It is in the approach to Easter that our Church’s musical life becomes richer than at any other time in the liturgical calendar.
As Jens F Laurson described so well in this magazine’s April 5 issue, Bach’s St Matthew sits, unapproachable, atop the Parnassus of Passiontide settings. Perhaps it is the tradition of hearing the work only at this time of year rather than, as with most other sacred works, whenever it fills a gap in programming, which makes it so special. Perhaps it moves us so because of its profound, uncelebratory yet joyous ecumenism and universality. Its being the work of a Protestant composer engaging reverently with the Catholic liturgy not even a century after the Thirty Years’ War ended gives it an eirenic quality other works can hardly hope to equal.
Yet unquestionably great as Bach’s masterpiece is, there are many other, perhaps lesser but certainly worthwhile, musical expressions of Passiontide devotion that deserve to be heard and performed.
A great focus of our prayer at this time of year is the Via Crucis, the Stations of the Cross. Surprisingly, its history in music is not ancient; indeed, before the 19th century it does not appear to have been the focus of any work.
This is perhaps because of the Stabat Mater’s use from the 13th century onwards, where traditionally one verse was recited after each Station. There are many well-known musical settings of Stabat Mater from the 16th century until the present day, chief among them those by Palestrina, Alessandro Scarlatti, Pergolesi, Bach’s parody of this, Tilge, Höchster, meine Sünden (which incidentally meant the first German performance of Pergolesi’s setting was when Bach performed his parody in 1746), Schubert, Rossini, Dvořák (a particularly fine work of intense spiritual concentration), Szymanowksi, Poulenc and Sir James MacMillan, the latter written in 2015 and performed for Pope Francis in the Sistine Chapel last year.
Liszt’s setting of Via Crucis was the first to gain serious attention and it is still, by some considerable margin, the greatest. It was written near the end of his life, in 1878/9, when he was living what he called his vie trifurqué between Weimar, Rome and Budapest. With the frustration in October 1861 of his plans to marry Princess Carolyne zu Sayn-Wittgenstein, followed by the death in September 1862 of his 26-year-old daughter Blandine (his 20-year-old son, Daniel, had died in 1859), Liszt had become an almost unrecognisable shade of his formerly ebullient self. Over the remaining two-and-a-half decades of his life this malaise hardened into weary cynicism, not leavened by his gargantuan intake of alcohol – a bottle of champagne and a bottle of cognac a day was not unusual.
The transformative effect on Liszt’s approach to composition was startling. Where formerly his textures had been dense, overflowing, effervescent, they became now so sparse as barely to exist. Where once his harmonic language had been daring yet resolutely tonal, now he stretched tonality to a point that was not surpassed until Schoenberg’s String Quartet No. 2 exactly 30 years later.
In the context of Liszt’s Via Crucis – often known by its German title Die 14 Stationen des Kreuzwegs – this stretching of tonality is deeply unsettling yet ultimately induces curious serenity. We who have heard subsequent music, where tonality is not only stretched but shattered, we whose aural palettes are conditioned to brutal atonality and ugly dissonance inconceivable even to such contemporarily advanced musical thinkers as Liszt and Wagner, can still be taken by surprise when listening to Via Crucis because its departure from prevailing 19th-century musical language is so sudden and total. The change is not one for which the way had been paved, as with the Beethoven-Berlioz-Liszt-Wagner path of increasing chromaticism. It occurs immediately, abruptly and without warning; thus, it is fundamentally unsettling.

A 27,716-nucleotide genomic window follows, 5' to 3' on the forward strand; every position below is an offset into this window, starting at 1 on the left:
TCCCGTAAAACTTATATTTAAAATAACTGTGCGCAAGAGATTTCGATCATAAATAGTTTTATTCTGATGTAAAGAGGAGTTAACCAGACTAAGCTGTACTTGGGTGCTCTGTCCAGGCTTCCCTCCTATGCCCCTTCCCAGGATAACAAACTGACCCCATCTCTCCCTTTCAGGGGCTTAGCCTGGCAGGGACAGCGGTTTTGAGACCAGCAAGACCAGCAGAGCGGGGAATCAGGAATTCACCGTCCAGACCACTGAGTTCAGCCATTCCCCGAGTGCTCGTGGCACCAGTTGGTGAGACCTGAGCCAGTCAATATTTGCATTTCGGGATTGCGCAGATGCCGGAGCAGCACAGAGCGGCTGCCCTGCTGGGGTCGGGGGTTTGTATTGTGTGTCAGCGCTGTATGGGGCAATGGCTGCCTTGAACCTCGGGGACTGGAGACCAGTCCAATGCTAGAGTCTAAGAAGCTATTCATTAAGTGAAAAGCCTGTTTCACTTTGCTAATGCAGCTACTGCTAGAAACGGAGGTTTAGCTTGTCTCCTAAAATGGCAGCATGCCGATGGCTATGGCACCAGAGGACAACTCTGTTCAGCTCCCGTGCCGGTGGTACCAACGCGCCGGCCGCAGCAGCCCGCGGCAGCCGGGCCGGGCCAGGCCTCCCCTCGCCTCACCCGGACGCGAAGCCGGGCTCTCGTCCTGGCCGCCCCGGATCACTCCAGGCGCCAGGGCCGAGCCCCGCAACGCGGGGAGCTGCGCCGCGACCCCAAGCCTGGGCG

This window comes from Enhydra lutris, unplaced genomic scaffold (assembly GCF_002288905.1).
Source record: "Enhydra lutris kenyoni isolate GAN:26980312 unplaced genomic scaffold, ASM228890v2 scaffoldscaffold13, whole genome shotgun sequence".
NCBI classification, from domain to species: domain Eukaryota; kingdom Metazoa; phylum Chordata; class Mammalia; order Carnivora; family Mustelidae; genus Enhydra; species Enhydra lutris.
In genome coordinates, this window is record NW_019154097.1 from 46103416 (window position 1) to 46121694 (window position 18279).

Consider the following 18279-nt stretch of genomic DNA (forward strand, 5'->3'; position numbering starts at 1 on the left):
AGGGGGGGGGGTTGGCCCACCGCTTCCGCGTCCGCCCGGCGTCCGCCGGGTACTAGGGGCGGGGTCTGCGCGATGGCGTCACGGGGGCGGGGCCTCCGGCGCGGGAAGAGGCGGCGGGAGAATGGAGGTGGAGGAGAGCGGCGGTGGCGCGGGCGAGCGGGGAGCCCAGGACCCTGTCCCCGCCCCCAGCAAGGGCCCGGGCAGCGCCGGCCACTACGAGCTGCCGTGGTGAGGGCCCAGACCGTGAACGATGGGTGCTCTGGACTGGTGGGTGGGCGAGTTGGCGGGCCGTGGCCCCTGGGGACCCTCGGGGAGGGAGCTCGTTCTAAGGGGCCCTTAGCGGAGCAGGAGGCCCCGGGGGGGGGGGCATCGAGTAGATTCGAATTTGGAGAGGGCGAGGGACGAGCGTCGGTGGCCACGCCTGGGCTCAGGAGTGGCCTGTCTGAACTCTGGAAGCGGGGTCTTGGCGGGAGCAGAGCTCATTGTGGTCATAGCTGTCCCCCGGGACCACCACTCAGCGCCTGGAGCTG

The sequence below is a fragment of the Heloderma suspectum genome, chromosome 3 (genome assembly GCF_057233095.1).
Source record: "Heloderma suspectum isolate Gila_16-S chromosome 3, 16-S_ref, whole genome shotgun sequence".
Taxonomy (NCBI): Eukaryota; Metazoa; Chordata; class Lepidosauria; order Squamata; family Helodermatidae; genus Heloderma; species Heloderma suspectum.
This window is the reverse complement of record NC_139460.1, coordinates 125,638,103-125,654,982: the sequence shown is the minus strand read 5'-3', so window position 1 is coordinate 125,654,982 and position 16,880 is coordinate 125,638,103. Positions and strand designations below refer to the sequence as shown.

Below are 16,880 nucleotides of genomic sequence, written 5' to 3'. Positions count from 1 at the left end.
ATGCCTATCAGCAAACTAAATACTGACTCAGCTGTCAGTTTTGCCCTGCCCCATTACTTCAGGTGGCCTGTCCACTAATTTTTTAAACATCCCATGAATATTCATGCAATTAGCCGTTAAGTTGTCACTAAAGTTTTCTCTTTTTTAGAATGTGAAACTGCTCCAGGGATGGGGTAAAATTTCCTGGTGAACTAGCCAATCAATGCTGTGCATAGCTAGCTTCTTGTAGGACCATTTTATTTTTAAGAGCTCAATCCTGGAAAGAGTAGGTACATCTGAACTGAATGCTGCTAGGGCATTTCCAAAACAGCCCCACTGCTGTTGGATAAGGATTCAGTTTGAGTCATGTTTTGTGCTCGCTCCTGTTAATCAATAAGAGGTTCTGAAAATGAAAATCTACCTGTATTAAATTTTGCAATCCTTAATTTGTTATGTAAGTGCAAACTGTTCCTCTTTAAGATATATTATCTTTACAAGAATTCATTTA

I said just now it induces serenity. How can the unsettling lead to the serene? I suggest it is precisely because we are conditioned to post-Schoenbergian atonality (conditioned but not acquiescent – an important caveat and the reason many contemporary composers have, Deo gratias, returned to advanced yet essentially tonal language). Once we accept that this is musical language 30 years ahead of itself, we open ourselves to the fact that this is music of genius. The sparse, almost barren textures; harmonies leading anywhere but resolution; choirs working in juxtaposition; organ solos breaking the traditional flow of a choral religious work: by employing all of these novelties, Liszt presents a musical depiction of Via Crucis which matches precisely the spiritual and emotional journey we undergo while praying or contemplating Christ’s journey. This leaves us feeling clear and calm in our contemplation of Christ’s suffering; to our feeling serene.
It is not, I think, mere coincidence that Liszt should have chosen to set this story when he did. When in Rome, he lived in a simple cell at the monastery of Madonna del Rosario, just outside the city. Here he passed his days in prayer and composition. It was a life of solitude. It would have been natural for Liszt to dwell on Christ’s own solitude during the journey described in the Way of the Cross. What could be more natural for a composer than to put those thoughts into music? That Liszt should have opened the door on to hitherto unimagined musical worlds while doing so is sign, were it needed, that he was a composer of the first rank.
David Oldroyd-Bolt is a writer, pianist and communications consultant
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